Dining out for lunch is a fun way to bond with your co-workers. Eating at or picking up food from a restaurant is the easy option after a long day at work. Going out for dinner or drinks with your friends is a fun way to be social.
But all of this dining out increases your spending (and caloric intake), and many people may find themselves in debt — and consequentially stuck with bad credit — from going overboard with eating out.
Eating out has become a major problem in our culture
According to a Forbes article in late 2013, Americans spend nearly $1,000 per year eating out for lunch alone. They say that means we eat out an average of twice a week for lunch and spend $10 both times.
That’s just an average. Many people eat out for lunch every single day.
According to Rasmussen Reports, in 2013 58 percent of Americans said they dine out in restaurants at least once a week and 14 percent dine out two or three times a week.
This behavior, whether it’s due to feeling exhausted, wanting to be social or simply feeling lazy, can put a dent in your pocket.
The cost of your bill goes up quickly if you also order drinks. If you order in at a sit-down restaurant, you also spend extra money on tips.
Regular eating out can cause you to live beyond your means, having to put these expenses on your credit card. If you ever go over your limit or get near it, or can’t pay your bill on time, your credit will suffer.
Eating out frequently isn’t only bad for your finances
According to the University of Rochester Medical Center, studies show “Frequently eating foods prepared away from home is associated with obesity, higher body fat and a higher BMI.”
Additionally, there is a link between eating fast food and consuming more calories and saturated fat and fewer fruits and vegetables. With portion sizes at restaurants much larger in recent decades, we all tend to overeat when we go out.
It’s time to put the credit card away and stop eating out. But if you absolutely have to use plastic, be sure to get a credit card specifically designed for people with bad credit.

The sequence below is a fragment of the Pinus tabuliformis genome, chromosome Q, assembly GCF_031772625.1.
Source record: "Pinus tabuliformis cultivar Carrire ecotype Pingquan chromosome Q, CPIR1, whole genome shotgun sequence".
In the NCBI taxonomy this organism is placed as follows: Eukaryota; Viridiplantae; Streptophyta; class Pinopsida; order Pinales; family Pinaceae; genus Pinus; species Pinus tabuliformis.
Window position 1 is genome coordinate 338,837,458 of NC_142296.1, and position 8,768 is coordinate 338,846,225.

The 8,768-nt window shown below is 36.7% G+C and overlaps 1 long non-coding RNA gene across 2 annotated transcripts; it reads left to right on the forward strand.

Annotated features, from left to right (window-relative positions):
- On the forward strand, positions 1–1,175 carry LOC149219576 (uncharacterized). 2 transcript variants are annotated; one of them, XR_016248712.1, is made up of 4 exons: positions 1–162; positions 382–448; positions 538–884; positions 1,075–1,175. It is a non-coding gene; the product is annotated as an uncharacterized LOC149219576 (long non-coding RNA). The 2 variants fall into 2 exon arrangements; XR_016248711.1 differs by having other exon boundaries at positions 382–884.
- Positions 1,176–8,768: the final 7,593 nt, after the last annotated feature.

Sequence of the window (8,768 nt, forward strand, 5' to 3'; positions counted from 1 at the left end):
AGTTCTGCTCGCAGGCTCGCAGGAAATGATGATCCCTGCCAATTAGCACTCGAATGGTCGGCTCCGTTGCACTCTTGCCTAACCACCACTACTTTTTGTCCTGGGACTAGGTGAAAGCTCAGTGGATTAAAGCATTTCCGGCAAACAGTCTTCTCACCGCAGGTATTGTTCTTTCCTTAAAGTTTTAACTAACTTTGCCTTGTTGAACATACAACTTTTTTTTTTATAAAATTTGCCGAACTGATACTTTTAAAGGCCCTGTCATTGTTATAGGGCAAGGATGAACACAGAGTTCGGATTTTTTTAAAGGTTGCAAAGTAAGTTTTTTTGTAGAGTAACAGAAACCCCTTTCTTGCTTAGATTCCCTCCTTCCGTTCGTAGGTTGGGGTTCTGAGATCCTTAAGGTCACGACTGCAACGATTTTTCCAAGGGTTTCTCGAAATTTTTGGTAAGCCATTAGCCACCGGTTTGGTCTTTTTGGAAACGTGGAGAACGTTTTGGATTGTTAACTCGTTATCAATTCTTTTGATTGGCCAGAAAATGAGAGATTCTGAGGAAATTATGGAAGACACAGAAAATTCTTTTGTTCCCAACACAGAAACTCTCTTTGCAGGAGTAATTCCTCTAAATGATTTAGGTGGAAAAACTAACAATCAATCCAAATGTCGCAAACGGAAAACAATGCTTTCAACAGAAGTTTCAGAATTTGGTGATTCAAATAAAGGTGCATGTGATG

“Eating out is often just an
excuse to be sociable.”
Here are a few steps many people, including myself, use to make it easier to dine in:
- Every Saturday or Sunday, sit down and create a menu for the upcoming week. Select easier meals for the busier nights. Plan to make enough at dinner each night for you to have leftovers for lunch.
- Next, make your grocery list based on what you need for each of the planned meals, along with any snacks and household items.
- Go grocery shopping and stick to this list — no impulse purchases! You will learn produce is actually quite cheap.
- Come home and prepare some of the food to save time during the week.
Chop up veggies and fruits, saute meats — anything you can do to make you more inclined to cook on weeknights. Crockpots are also major timesavers and you can often prepare all of the ingredients well in advance.
A quick Internet search will help you find many blogs where people prepare and freeze meals weeks in advance so eating in will be a no-brainer.
You may hate leftovers at first
But I can tell you from personal experience you get used to it, and you actually start to like them when you enjoy the food you make. If you aren’t a good cook yet, don’t worry. There is a slight learning curve.
One thing you will find is other people are often relieved when you say no to eating out.
Co-workers often feel pressure to eat out because their co-workers do so. Friends usually want to go out because that’s what they think their friends want to do.
Let your co-workers know you’re on a budget and will be bringing leftovers more often. Tell them you would love to still all eat lunch together in the company cafeteria or on the patio.
Tell your friends you would love to have dinner with them, but how about everyone save money and do a potluck at your house instead?
I have found many people are often happy for the opportunity to save money but still hang out because eating out is often just an excuse to be sociable. And you don’t have to spend a fortune or ruin your credit to do it.
Start a new trend with your co-workers, friends and family. Your credit will thank you for it and so will theirs.
Photo source: bostonmagazine.com